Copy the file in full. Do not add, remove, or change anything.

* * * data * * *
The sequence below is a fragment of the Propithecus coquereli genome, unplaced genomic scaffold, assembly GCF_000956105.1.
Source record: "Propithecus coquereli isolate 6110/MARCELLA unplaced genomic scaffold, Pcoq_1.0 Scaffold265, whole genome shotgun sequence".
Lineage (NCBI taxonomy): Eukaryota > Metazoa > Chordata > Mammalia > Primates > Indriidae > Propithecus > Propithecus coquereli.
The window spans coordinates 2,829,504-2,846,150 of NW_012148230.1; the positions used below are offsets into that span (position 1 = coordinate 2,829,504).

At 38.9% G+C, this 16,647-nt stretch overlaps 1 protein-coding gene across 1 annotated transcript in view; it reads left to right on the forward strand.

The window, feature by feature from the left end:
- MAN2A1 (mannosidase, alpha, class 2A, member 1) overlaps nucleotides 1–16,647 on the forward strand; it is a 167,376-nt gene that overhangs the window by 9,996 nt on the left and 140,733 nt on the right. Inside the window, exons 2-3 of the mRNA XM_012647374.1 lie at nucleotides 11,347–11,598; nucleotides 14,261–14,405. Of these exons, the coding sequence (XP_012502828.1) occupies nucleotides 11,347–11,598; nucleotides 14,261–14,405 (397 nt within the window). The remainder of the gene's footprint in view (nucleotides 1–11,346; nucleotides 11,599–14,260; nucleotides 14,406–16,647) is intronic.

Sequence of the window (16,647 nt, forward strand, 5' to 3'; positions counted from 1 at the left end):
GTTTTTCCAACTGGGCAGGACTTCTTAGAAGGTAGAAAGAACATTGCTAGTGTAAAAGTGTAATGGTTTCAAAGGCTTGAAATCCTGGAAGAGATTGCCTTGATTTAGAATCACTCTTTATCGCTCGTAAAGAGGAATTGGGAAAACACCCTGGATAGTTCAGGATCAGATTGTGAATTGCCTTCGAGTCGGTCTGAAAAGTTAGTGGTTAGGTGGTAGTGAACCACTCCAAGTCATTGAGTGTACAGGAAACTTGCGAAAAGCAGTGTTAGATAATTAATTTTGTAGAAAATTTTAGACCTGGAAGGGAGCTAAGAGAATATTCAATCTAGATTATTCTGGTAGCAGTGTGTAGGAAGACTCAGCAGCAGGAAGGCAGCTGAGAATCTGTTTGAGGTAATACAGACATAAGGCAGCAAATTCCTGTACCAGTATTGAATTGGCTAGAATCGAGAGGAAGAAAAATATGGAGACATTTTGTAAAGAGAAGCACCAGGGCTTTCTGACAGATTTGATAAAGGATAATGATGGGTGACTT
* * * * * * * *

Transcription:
The sequence below is a fragment of the Propithecus coquereli genome, unplaced genomic scaffold, assembly GCF_000956105.1.
Source record: "Propithecus coquereli isolate 6110/MARCELLA unplaced genomic scaffold, Pcoq_1.0 Scaffold265, whole genome shotgun sequence".
Lineage (NCBI taxonomy): Eukaryota > Metazoa > Chordata > Mammalia > Primates > Indriidae > Propithecus > Propithecus coquereli.
The window spans coordinates 2,829,504-2,846,150 of NW_012148230.1; the positions used below are offsets into that span (position 1 = coordinate 2,829,504).

At 38.9% G+C, this 16,647-nt stretch overlaps 1 protein-coding gene across 1 annotated transcript in view; it reads left to right on the forward strand.

The window, feature by feature from the left end:
- MAN2A1 (mannosidase, alpha, class 2A, member 1) overlaps nucleotides 1–16,647 on the forward strand; it is a 167,376-nt gene that overhangs the window by 9,996 nt on the left and 140,733 nt on the right. Inside the window, exons 2-3 of the mRNA XM_012647374.1 lie at nucleotides 11,347–11,598; nucleotides 14,261–14,405. Of these exons, the coding sequence (XP_012502828.1) occupies nucleotides 11,347–11,598; nucleotides 14,261–14,405 (397 nt within the window). The remainder of the gene's footprint in view (nucleotides 1–11,346; nucleotides 11,599–14,260; nucleotides 14,406–16,647) is intronic.

Sequence of the window (16,647 nt, forward strand, 5' to 3'; positions counted from 1 at the left end):
GTTTTTCCAACTGGGCAGGACTTCTTAGAAGGTAGAAAGAACATTGCTAGTGTAAAAGTGTAATGGTTTCAAAGGCTTGAAATCCTGGAAGAGATTGCCTTGATTTAGAATCACTCTTTATCGCTCGTAAAGAGGAATTGGGAAAACACCCTGGATAGTTCAGGATCAGATTGTGAATTGCCTTCGAGTCGGTCTGAAAAGTTAGTGGTTAGGTGGTAGTGAACCACTCCAAGTCATTGAGTGTACAGGAAACTTGCGAAAAGCAGTGTTAGATAATTAATTTTGTAGAAAATTTTAGACCTGGAAGGGAGCTAAGAGAATATTCAATCTAGATTATTCTGGTAGCAGTGTGTAGGAAGACTCAGCAGCAGGAAGGCAGCTGAGAATCTGTTTGAGGTAATACAGACATAAGGCAGCAAATTCCTGTACCAGTATTGAATTGGCTAGAATCGAGAGGAAGAAAAATATGGAGACATTTTGTAAAGAGAAGCACCAGGGCTTTCTGACAGATTTGATAAAGGATAATGATGGGTGACTT